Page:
Australian dollar smashed as BoJo lands on the euro

See the latest Australian dollar analysis here:

Macro Afternoon

DXY roared last night as EUR and GBP tanked. CNY was stable:

The Australian dollar was belted with the EUR:

Gold eased:

Oil lifted:

Metals were mixed:

EM stocks stuck:

Junk boomed:

Treasuries sold:

Bunds boomed:

Aussie bonds were bid:

Stocks were firm:

There wasn’t much data but DXY caught a lift into the evening as El Trumpo lifted fiscal spending:

Then the key driver of the night’s forex action kicked in, via the BBC:

Boris Johnson has been elected new Conservative leader in a ballot of party members and will become the next UK prime minister.

He beat Jeremy Hunt comfortably, winning 92,153 votes to his rival’s 46,656.

The former London mayor takes over from Theresa May on Wednesday.

In his victory speech, Mr Johnson promised he would “deliver Brexit, unite the country and defeat Jeremy Corbyn”.

The IMF is not so sure, warning on a Brexit shock:

Global growth remains subdued. Since the April World Economic Outlook (WEO) report, the United States further increased tariffs on certain Chinese imports and China retaliated by raising tariffs on a subset of US imports. Additional escalation was averted following the June G20 summit. Global technology supply chains were threatened by the prospect of US sanctions, Brexit-related uncertainty continued, and rising geopolitical tensions roiled energy prices.

…Policy actions and missteps have played an important role in shaping these outcomes, not least through their impact on market sentiment and business confidence. While the six-month extension to Brexit announced in early April provided some initial reprieve, escalating trade tensions in May, fears of disruptions to technology supply chains, and geopolitical tensions (for example, US sanctions on Iran) undermined market confidence (Box 1).

…The projected pickup in global growth in 2020 relies importantly on several factors: (1) financial market sentiment staying generally supportive; (2) continued fading of temporary drags, notably in the euro area; (3) stabilization in some stressed emerging market economies, such as Argentina and Turkey; and (4) avoiding even sharper collapses in others, such as Iran and Venezuela. About 70 percent of the increase in the global growth forecast for 2020 relative to 2019 is accounted for by projected stabilization or recovery in stressed economies. In turn, these factors rely on a conducive global policy backdrop that ensures the dovish tilt of central banks and the buildup of policy stimulus in China are not blunted by escalating trade tensions or a disorderly Brexit.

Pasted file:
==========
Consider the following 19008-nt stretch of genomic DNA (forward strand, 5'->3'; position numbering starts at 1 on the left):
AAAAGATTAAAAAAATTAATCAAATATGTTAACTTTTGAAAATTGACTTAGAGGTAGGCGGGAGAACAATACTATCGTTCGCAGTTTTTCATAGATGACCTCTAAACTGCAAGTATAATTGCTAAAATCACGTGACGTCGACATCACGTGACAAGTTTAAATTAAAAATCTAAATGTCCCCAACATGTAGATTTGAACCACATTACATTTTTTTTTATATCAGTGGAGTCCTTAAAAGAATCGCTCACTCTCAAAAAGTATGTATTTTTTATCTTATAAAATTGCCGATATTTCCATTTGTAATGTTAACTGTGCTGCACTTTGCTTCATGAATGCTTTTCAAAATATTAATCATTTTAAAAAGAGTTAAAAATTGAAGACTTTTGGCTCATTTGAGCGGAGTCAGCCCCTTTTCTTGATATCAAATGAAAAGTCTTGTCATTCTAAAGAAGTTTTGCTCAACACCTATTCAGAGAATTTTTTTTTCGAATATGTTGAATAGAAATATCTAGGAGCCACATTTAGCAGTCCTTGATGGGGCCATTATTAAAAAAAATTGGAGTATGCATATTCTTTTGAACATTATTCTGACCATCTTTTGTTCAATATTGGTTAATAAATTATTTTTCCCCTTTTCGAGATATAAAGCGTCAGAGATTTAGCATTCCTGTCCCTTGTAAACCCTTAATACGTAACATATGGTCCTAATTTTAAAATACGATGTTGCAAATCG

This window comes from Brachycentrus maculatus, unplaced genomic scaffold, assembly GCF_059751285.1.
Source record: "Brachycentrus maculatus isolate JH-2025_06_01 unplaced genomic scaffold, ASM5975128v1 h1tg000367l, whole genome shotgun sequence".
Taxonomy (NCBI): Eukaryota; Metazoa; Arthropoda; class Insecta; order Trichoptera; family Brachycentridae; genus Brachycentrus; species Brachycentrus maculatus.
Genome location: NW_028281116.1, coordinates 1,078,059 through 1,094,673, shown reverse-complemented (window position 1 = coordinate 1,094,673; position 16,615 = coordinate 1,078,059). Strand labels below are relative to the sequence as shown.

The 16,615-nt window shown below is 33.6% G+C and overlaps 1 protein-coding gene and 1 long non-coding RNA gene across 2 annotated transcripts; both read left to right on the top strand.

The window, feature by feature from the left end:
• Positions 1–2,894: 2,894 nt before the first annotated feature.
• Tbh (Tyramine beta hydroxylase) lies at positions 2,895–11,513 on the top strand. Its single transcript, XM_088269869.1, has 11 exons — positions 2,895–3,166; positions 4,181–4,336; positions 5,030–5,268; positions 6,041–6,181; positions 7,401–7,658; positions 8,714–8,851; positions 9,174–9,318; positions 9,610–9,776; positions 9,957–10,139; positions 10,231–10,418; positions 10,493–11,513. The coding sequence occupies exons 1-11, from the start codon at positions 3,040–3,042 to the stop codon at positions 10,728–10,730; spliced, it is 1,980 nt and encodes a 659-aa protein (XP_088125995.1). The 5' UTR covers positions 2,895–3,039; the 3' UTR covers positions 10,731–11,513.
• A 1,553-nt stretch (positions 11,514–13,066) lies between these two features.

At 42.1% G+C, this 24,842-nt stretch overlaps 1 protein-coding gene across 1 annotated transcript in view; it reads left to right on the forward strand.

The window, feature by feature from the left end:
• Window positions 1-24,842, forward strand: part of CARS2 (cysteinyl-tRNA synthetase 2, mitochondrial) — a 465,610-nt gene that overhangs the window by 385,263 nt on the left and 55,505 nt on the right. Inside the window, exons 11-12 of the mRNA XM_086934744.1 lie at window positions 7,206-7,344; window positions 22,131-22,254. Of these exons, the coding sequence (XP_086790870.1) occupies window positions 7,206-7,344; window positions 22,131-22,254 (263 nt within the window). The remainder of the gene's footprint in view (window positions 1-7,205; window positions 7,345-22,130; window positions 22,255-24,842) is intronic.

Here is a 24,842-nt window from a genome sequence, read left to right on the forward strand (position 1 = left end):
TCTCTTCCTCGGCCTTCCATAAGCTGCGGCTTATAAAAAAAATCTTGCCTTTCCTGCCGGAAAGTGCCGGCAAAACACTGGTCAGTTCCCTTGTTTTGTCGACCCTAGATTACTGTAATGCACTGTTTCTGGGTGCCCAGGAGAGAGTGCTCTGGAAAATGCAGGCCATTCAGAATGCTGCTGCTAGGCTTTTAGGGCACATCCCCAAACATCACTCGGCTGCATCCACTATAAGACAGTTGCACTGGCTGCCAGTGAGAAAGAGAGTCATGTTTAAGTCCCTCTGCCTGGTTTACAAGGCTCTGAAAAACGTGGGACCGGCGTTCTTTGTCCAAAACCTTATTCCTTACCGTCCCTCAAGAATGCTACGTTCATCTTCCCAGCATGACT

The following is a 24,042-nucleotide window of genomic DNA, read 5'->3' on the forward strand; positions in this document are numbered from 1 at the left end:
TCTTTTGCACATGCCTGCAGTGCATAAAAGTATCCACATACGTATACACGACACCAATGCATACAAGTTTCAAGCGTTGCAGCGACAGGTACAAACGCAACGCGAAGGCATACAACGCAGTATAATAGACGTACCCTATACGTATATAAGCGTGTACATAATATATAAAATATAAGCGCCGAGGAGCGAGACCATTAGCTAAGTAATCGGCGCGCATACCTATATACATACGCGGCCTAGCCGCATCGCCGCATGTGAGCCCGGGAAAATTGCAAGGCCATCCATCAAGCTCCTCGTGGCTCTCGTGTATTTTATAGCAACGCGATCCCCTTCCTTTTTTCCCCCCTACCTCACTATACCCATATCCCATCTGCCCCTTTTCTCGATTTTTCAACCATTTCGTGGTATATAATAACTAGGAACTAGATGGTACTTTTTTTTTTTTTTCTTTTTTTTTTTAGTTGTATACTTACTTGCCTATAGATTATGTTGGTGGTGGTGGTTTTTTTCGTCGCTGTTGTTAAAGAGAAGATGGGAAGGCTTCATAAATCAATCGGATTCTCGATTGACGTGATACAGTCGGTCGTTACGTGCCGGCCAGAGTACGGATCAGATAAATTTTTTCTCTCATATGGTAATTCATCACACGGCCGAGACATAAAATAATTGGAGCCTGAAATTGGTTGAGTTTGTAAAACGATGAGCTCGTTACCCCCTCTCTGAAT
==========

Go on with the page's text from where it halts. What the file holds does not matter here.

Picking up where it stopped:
…The United Kingdom is set to expand at 1.3 percent in 2019 and 1.4 percent in 2020 (0.1 percentage point higher in 2019 than forecast in the April WEO). The upward revision reflects a stronger-than-anticipated first quarter outturn boosted by pre-Brexit inventory accumulation and stockpiling. This is likely to be partially offset by payback over the remainder of the year. Monthly GDP for April recorded a sharp contraction, in part driven by major car manufacturers bringing forward regular annual shutdowns as part of Brexit contingency plans. The forecast assumes an orderly Brexit followed by a gradual transition to the new regime. However, as of mid-July, the ultimate form of Brexit remained highly uncertain.

…Disruptions to trade and tech supply chains: Business confidence and financial market sentiment have been repeatedly buffeted since early 2018 by a still-unfolding sequence of US tariff actions, retaliation by trading partners, and prolonged uncertainty surrounding the United Kingdom’s withdrawal from the European Union. In May, the breadth of the tensions widened to include the prospect of US actions relating to Chinese technology companies and the US threat to levy tariffs on Mexico in the absence of measures to curb cross-border migration. While the tensions abated in June, durable agreements to resolve differences remain subject to possibly protracted and difficult negotiations. The principal risk factor to the global economy is that adverse developments—including further US-China tariffs, US auto tariffs, or a no-deal Brexit—sap confidence, weaken investment, dislocate global supply chains, and severely slow global growth below the baseline.

So, we get the picture. The IMF doesn’t like a hard Brexit. But it is more likely now than ever. Polls don’t give BoJo a whole lot of choice. He can’t call an election and he is being eaten alive by Nigel Farage:

Remember, wherever the EUR goes so goes the AUD:

Not even trade war goodness could help the AUD, via Bloomie: